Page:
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Charles Cumming

Autor(a) de The Trinity Six

16+ Works 3,500 Membros 262 Críticas 7 Favorited

About the Author

Includes the name: Charles Cumming

Image credit: Neil Cooper


Obras por Charles Cumming

The Trinity Six (2011) 691 exemplares
A Foreign Country (2012) 548 exemplares
A Spy by Nature (2007) 452 exemplares
A Colder War (1752) 330 exemplares
The Spanish Game (2008) 302 exemplares
Typhoon (2008) 260 exemplares
A Divided Spy (2016) 219 exemplares
The Man Between (2018) 209 exemplares
Box 88 (2020) 188 exemplares
The Hidden Man (2003) 186 exemplares
JUDAS 62 (2021) 78 exemplares
Kennedy 35 (2023) 29 exemplares
A Mulher de Marrocos (2022) 1 exemplar

Associated Works

The Man with the Golden Gun (1965) — Introdução, algumas edições2,454 exemplares


Conhecimento Comum



BooksInMirror | 103 outras críticas | Feb 19, 2024 |
(2022) Thought I would give this a try when I saw its sequel in library. Through the first 100 pages or so, I thought, I've read this book before and am sure I started it. The clincher was when one of the characters is revealed to give his spy operatives nicknames based on TV women detectives like "Cagney & Lacey" and "Killing Eve". I plugged on but soon got bogged down in the author's insistence on using 2 stories separated by 20 years and jumping back and forth by chapters. It soon became hard to continue as both stories weren't very interesting and concentrated on the main protagonist, Lachlan Kite . I kept at it and finally the story of 20 years ago involving Iranian spies and the Locherbie Flight 103 airliner bombing got interesting. This would have been a much better book if he had left out the current day story altogether, concentrated on the earlier one up to its ending. I would give this a weak 3 stars of 5.KIRKUS: Karma comes calling for a veteran spy.An eerie prologue set on Dec. 21, 1988, recounts the crash of Pan Am Flight 103 over Lockerbie from the perspective of Gaby, a young American passenger who doesn't survive. Cut to present-day London, where veteran intelligence officer Lachlan Kite receives a phone call telling him that his childhood friend Xavier Bonnard has killed himself. His phone is being tapped by a cadre of MI5 agents intent on ferreting out the significance of Kite's involvement with the mysterious Anglo-American intelligence group BOX 88. Though their surveillance is comprehensive, the agents haven't reckoned on Kite becoming the target of a surprise attack, but he's soon kidnapped and thrown into a cell by a group of determined Iranians led by businessman Ramin Torabi. Captivity becomes the catalyst for Kite to engage in a soul-searching reevaluation of his life and career. Going all the way back to Kite's adolescence, author Cumming lays the groundwork for the moral decisions Kite faces in his intelligence career. The unravelling of the events surrounding Xavier's suicide is a key component of this painful reminiscence. So are the aftermath of the Lockerbie tragedy and the subsequent shocking secrets surrounding BOX 88. Cumming keeps the suspense high; not only is Kite imprisoned, but his captors are threatening his pregnant wife and their family. The plot anchored in full-bodied portraits of a small cast of characters confronted with the inescapable way the political and the personal are entangled is intricate but coherent, taking readers down a chilling road of recent history, vividly depicted. The result is a believable plot undergirded by complex characters and profound questions.The gold standard in espionage fiction.Pub Date: Jan. 11, 2022ISBN: 978-1-61316-273-6Page Count: 400Publisher: Mysterious Press… (mais)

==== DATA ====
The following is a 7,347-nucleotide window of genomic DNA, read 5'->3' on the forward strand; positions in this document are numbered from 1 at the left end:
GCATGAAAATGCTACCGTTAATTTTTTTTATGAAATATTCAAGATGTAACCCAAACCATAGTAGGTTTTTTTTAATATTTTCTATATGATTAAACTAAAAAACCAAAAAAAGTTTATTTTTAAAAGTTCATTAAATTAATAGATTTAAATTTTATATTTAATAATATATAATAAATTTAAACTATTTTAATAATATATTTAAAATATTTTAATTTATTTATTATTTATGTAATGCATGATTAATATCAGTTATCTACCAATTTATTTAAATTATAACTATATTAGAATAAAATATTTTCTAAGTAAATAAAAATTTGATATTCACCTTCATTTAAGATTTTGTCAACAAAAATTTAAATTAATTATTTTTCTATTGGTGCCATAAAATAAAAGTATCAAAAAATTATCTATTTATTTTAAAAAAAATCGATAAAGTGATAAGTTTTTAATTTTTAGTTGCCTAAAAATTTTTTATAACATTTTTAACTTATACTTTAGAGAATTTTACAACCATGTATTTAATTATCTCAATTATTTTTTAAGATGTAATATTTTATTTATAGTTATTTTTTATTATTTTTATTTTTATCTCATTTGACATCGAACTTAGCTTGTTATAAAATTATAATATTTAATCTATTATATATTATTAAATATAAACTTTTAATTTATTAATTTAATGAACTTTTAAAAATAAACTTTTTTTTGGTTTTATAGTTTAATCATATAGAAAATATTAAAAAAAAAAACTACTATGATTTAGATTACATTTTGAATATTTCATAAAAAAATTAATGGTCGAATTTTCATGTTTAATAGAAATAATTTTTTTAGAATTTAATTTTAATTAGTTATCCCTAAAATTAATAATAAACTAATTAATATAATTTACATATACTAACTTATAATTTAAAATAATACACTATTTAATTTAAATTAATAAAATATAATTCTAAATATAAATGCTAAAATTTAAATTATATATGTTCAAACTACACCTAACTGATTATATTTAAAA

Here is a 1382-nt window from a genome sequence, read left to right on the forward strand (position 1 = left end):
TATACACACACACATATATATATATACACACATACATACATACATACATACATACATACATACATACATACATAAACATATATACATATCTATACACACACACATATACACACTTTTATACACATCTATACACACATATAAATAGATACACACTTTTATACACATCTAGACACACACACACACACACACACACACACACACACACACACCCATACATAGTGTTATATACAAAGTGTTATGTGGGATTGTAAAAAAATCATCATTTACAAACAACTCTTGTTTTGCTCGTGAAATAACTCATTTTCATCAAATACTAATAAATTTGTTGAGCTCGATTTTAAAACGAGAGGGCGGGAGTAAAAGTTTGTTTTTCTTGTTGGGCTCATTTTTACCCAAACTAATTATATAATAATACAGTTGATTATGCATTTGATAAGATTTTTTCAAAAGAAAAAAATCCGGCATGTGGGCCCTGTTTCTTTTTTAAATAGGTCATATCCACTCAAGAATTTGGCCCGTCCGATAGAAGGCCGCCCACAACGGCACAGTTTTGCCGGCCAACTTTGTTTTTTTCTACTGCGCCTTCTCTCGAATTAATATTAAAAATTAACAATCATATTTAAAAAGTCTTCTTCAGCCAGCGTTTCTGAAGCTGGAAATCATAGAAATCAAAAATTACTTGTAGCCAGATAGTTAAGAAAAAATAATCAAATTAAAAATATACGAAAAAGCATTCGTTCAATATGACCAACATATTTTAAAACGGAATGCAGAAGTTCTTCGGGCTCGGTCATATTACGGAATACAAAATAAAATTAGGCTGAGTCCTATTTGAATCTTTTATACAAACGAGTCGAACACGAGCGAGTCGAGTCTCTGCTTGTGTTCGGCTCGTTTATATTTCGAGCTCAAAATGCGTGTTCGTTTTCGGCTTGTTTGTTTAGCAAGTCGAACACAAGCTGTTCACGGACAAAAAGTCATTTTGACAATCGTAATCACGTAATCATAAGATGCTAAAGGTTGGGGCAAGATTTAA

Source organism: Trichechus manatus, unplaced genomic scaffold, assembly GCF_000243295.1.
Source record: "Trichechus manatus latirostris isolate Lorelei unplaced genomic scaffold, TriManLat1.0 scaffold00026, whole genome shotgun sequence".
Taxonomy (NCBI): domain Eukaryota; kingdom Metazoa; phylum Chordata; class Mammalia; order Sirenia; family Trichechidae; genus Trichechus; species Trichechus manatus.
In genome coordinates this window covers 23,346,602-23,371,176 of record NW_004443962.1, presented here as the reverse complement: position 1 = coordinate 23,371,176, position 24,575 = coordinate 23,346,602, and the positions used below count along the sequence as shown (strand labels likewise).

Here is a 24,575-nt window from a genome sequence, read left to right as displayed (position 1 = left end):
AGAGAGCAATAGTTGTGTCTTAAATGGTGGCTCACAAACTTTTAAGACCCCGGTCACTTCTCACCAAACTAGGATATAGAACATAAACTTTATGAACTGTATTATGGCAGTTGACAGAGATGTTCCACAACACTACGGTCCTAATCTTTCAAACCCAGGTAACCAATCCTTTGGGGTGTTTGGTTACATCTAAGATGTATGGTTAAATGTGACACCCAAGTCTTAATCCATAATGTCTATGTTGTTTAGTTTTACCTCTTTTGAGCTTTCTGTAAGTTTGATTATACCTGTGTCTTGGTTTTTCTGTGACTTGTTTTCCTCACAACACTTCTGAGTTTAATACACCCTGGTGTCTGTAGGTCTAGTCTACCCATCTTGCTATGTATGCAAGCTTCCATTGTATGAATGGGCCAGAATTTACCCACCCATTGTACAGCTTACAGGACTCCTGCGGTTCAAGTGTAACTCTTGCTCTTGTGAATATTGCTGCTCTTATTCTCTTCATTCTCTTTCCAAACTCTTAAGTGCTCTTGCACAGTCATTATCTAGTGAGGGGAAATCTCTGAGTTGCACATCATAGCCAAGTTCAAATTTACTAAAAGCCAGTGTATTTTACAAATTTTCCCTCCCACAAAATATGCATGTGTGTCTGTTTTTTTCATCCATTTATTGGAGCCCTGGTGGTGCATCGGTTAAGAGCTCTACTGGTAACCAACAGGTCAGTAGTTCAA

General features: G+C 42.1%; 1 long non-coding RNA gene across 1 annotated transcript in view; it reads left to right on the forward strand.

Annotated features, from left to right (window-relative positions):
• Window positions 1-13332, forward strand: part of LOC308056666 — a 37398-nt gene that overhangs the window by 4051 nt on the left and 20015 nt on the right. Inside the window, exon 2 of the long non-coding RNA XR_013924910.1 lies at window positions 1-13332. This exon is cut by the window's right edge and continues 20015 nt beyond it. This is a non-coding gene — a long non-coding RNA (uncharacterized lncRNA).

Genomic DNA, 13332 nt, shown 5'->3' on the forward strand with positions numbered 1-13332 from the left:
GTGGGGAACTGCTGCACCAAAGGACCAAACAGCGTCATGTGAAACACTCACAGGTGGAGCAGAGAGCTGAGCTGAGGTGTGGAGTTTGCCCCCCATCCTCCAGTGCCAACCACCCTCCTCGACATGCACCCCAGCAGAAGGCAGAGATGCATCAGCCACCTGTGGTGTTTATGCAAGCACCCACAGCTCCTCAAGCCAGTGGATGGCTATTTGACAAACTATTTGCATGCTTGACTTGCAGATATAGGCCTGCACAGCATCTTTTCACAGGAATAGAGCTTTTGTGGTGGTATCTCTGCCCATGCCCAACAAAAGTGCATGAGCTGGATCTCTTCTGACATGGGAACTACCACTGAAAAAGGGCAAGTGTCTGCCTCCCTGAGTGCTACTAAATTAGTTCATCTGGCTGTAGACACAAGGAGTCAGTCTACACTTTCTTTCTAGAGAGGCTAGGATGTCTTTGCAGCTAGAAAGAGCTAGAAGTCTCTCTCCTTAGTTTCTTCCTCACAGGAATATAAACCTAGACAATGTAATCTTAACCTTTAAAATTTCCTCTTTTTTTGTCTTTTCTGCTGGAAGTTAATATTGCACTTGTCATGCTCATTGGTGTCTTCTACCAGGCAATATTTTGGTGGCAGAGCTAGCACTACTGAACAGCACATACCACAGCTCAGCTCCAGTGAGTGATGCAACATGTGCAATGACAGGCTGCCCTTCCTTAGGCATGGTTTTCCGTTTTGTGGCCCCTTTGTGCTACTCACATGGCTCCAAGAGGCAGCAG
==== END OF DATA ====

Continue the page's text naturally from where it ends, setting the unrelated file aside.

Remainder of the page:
derailer | 13 outras críticas | Jan 25, 2024 |
Main protagonist is English thriller writer Kit Carradine. By accident (or is it?) he gets contacted by mysterious man claiming to be from Her Majesty's Secret Service. He wants Kit to perform one-off task while on book tour in Morocco. Of course Kit accepts. I mean, he writes about the spies and is now given opportunity to do some spy work - what can go wrong?

Put into it as an ingredient a fact that beautiful lady in distress is involved and you have everything to start the romantic down the road to fight monsters, right?